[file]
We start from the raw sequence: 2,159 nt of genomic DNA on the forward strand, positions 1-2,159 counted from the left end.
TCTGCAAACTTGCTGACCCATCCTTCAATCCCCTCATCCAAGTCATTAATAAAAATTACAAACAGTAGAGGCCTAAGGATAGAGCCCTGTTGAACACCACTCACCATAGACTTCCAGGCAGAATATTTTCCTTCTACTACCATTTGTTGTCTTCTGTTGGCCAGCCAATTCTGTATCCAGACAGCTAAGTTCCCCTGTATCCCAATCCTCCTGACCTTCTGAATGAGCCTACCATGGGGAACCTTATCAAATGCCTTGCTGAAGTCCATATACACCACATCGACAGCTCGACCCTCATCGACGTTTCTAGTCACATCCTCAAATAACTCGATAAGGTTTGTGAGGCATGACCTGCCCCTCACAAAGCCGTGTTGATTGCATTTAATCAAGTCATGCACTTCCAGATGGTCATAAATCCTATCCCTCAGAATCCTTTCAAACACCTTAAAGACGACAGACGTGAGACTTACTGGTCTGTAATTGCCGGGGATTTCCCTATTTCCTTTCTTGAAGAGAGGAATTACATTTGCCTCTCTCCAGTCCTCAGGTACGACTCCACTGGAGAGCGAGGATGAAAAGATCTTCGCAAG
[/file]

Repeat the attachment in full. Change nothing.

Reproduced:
We start from the raw sequence: 2,159 nt of genomic DNA on the forward strand, positions 1-2,159 counted from the left end.
TCTGCAAACTTGCTGACCCATCCTTCAATCCCCTCATCCAAGTCATTAATAAAAATTACAAACAGTAGAGGCCTAAGGATAGAGCCCTGTTGAACACCACTCACCATAGACTTCCAGGCAGAATATTTTCCTTCTACTACCATTTGTTGTCTTCTGTTGGCCAGCCAATTCTGTATCCAGACAGCTAAGTTCCCCTGTATCCCAATCCTCCTGACCTTCTGAATGAGCCTACCATGGGGAACCTTATCAAATGCCTTGCTGAAGTCCATATACACCACATCGACAGCTCGACCCTCATCGACGTTTCTAGTCACATCCTCAAATAACTCGATAAGGTTTGTGAGGCATGACCTGCCCCTCACAAAGCCGTGTTGATTGCATTTAATCAAGTCATGCACTTCCAGATGGTCATAAATCCTATCCCTCAGAATCCTTTCAAACACCTTAAAGACGACAGACGTGAGACTTACTGGTCTGTAATTGCCGGGGATTTCCCTATTTCCTTTCTTGAAGAGAGGAATTACATTTGCCTCTCTCCAGTCCTCAGGTACGACTCCACTGGAGAGCGAGGATGAAAAGATCTTCGCAAG